Life happens so fast. We seldom stop to think about how our actions affect other people. We don’t realize that doing or saying something that’s minor to us has the ability to change someone’s life forever. One should always think about the impact that can be made on this world and the people in it and not be afraid to leave their mark, even in unexpected places.
It’s Halloween. A bone chilling wind howls through the air. Little Danny’s arms are beginning to hurt from a full tote bag of candy. There’s just one more house on the block to go to before heading home.
Danny walks eagerly up the brick stone steps as his father watches under the orange glow of the street lamp behind. He raises his small, pale hand. His knock is timid. The door swings open.
“Trick or treat!”
“Well, look at you.” The muscular man smiled. “Looks like that firefighter helmet’s a bit big.”
Danny adjusted it, revealing the front of his fire red hair. Innocent blue eyes stared straight through the man, to the silver candy filled bowl behind him.
“There, now I can see you.” The man chuckled. “Do you want to be a fireman when you grow up?”
“Well, I did, but…but…”
“But the kids at school were all making fun of me. They said I look stupid in my coat. That I could never put out a fire because my hair would just set it off again.”
The man motioned Danny’s father over.
“Well, that’s not true at all. Look at me.” Watery eyes stared up as the man pointed to his buzzed orange hair. I’ve put out hundreds of fires and saved hundreds of lives. If you want to be a firefighter, you can be the best one there ever was. “
“You’re a firefighter?” Danny’s eyes opened wide like the sky. The man nodded.
“Rick.” Danny’s father extended his hand.
“John,” the man shook strong.
“It looks like your son has enough candy to last him a long time. I’ve got something better.”
“What could be better than candy?” Danny said with sincere curiosity.
“You’ll see. Here, come in from the cold for a moment.” He ushered them to the warm foyer. “I’ll be right back.” He ran up the spiral staircase.
Rick shrugged at Danny and helped unzip his rubber yellow coat. Seconds later, John came rushing down the stairs like a kid headed for the tree on Christmas morning. “Here.” He bent to hand Danny a picture.
“What’s this?” Danny asked.
“You see that woman holding her baby?” Danny looked down at the glossy image. He could see a woman hugging her baby, who was covered in soot. John was in the background, dressed in full gear, smiling. “This is my favourite picture,” he said. “I saved that baby from a burning apartment and returned her to her mom.”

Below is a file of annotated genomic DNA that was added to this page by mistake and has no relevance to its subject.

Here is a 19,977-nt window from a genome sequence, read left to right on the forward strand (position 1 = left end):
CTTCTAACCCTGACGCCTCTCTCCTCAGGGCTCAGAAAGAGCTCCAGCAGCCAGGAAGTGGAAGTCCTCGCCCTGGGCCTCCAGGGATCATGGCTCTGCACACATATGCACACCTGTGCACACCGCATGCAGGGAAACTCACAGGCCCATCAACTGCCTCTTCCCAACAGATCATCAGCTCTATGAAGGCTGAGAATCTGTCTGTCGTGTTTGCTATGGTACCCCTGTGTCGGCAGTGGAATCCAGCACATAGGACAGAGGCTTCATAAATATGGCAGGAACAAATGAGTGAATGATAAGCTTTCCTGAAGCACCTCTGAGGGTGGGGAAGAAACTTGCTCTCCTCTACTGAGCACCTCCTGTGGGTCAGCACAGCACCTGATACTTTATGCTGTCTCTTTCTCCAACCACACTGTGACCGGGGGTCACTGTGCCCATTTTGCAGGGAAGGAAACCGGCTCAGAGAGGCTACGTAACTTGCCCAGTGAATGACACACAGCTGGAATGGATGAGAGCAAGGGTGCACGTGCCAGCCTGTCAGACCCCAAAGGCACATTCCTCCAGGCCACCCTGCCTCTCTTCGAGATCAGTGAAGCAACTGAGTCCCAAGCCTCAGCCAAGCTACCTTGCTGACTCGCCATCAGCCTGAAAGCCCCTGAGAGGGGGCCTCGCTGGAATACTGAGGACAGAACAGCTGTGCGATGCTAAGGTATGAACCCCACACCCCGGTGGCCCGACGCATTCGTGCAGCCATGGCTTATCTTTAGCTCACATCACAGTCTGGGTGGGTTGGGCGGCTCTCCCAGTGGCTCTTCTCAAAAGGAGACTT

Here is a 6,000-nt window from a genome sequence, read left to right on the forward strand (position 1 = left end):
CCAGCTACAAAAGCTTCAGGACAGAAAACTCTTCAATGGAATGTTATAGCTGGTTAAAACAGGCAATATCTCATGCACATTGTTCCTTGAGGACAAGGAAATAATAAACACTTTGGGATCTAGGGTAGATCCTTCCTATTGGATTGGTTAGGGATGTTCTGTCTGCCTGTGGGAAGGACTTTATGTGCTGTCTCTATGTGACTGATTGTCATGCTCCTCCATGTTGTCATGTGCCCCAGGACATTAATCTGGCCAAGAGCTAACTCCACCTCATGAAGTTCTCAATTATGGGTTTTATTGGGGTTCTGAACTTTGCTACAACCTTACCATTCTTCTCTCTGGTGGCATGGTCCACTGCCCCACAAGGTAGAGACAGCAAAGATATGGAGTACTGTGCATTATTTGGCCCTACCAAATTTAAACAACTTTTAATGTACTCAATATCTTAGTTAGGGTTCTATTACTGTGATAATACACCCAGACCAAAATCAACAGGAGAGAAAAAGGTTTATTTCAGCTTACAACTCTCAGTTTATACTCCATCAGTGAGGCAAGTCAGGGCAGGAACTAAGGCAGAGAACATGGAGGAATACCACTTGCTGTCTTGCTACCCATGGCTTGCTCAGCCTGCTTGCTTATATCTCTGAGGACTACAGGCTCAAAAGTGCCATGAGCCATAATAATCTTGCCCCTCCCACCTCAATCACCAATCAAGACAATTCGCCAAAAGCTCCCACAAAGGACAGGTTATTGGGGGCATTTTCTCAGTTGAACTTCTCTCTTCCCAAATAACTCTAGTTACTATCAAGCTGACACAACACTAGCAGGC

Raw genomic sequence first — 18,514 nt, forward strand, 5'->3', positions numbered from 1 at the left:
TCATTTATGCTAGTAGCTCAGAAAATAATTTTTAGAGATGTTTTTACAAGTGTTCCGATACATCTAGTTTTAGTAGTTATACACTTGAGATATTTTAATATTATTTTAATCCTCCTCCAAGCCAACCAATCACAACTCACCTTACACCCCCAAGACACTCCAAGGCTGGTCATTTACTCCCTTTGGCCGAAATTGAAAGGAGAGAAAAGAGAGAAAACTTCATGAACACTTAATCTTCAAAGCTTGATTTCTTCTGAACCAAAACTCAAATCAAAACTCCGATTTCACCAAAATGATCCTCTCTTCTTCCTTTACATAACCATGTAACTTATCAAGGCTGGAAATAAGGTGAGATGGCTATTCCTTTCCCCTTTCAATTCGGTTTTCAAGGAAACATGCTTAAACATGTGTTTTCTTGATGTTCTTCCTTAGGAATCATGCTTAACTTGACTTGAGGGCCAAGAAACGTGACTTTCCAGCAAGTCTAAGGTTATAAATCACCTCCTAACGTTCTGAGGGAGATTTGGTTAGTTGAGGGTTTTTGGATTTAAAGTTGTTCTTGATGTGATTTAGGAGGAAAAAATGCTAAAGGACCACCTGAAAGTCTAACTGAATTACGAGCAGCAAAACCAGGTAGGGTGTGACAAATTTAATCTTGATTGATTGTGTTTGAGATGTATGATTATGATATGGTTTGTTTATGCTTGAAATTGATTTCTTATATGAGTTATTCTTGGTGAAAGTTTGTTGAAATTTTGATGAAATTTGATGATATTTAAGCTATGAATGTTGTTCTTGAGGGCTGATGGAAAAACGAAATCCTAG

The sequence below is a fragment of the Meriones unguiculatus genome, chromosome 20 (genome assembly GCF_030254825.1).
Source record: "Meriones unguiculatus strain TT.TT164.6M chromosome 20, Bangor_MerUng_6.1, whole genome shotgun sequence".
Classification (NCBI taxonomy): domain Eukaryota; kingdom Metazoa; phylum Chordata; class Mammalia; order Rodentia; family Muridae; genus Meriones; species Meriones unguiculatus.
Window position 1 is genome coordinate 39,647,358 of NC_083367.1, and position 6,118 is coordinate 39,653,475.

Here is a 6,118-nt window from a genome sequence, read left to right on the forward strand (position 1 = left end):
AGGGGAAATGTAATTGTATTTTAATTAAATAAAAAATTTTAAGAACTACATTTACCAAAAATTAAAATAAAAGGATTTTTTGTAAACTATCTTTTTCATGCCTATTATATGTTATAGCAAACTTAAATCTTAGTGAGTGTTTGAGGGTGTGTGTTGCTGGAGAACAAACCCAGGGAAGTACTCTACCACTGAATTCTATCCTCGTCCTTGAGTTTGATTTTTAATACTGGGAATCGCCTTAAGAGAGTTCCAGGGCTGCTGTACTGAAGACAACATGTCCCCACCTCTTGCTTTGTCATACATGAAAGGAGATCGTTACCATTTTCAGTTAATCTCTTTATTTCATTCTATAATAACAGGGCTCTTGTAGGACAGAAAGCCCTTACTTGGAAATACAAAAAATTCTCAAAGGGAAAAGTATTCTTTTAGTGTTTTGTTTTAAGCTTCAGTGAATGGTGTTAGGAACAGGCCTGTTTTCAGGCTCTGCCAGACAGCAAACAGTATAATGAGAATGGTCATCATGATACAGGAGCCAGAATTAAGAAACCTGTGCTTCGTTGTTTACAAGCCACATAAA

“Wow!” Danny’s innocent blue eyes lit up like sparking sapphires. “Wait, but if I take it, you won’t have it anymore.”
“Your son is quite a gentleman. How old are you, Danny?”
“Well, Ocho Dan.” The boy furrowed his brow. Rick smirked. “I have plenty of copies. Whenever I’m unsure of myself, or question why I do the job I do, I look at this picture. That’s all I need to know that I’m doing the right thing.”
“Cool.” His helmet almost fell, sitting crooked on his head. “Can you sign it?”
“I’d love to.” He pulled a red sharpie from his pant pocket like a magician would a nickel. “I wasn’t planning on it, though.” He winked at Rick.
“Thank you so much!” Danny said as he took the freshly autographed picture back.
“You’re very welcome.”
Rick checked his watch. “We should get going now.”
“Thanks again!” Danny’s grin spread from cheek to cheek. John waved.
When they got home, Rick gave Danny a frame. He put the picture on a nightstand next to his bed.
The towers were hit. As Clouds of smoking chaos filled the air above, swarms of terrified people scrambled on the streets below. He had never seen anything like it. Nobody had.
Beads of sweat lifted the dirt from his cheeks as they trickled down to the ashy floor. He scanned from left to right and heard it again.
“Help!” the piercing shriek echoed down the corridor of the 75th floor. He bolted down the hall as if his heavy suit were made of feathers.
“Hello?” he yelled. A horrifying scream stung his ears. There were no words behind the terror. He found her lying under a fallen desk, leg crushed beneath. Without a moment’s hesitation, he summoned his inner Hulk and moved the heavy wooden desk just enough to free her shattered limb.
“I’m going to pick you up.” His assuring voice slowed her tears. “Ready? Three, two, one.” She recoiled in pain as he placed her upon sturdy shoulders. As he ran down the hall he motioned to three petrified adults huddled in a corner. “Let’s go!” They all headed for the stairs.
Every step posed a new challenge, but instinct motivated him to push on. By the time he stepped to ground level, the other building had fallen to the ground like a sand castle, dusty and destroyed by the tide. It took mere minutes to locate a vacant ambulance. When he did, the woman couldn’t stop thanking him. He nodded and turned around. Dark blue eyes stared up at the burning anarchy before him, reflecting the fire. He took a deep breath and moved forward.
“Wait!” a concerned voice reached out to him. “You dropped this.”
The man turned around to see the picture of a mother and her baby in her hands.
“Thanks,” he said.
“I never got your name…”
“Danny.” He stared at the picture for a moment, put it back in his jacket, and vanished back into the carnage.
Dave Maze is an author, teacher, musician, and avid fan of rainsticks (mmm…tranquility). To read more about him visit www.mazetheauthor.com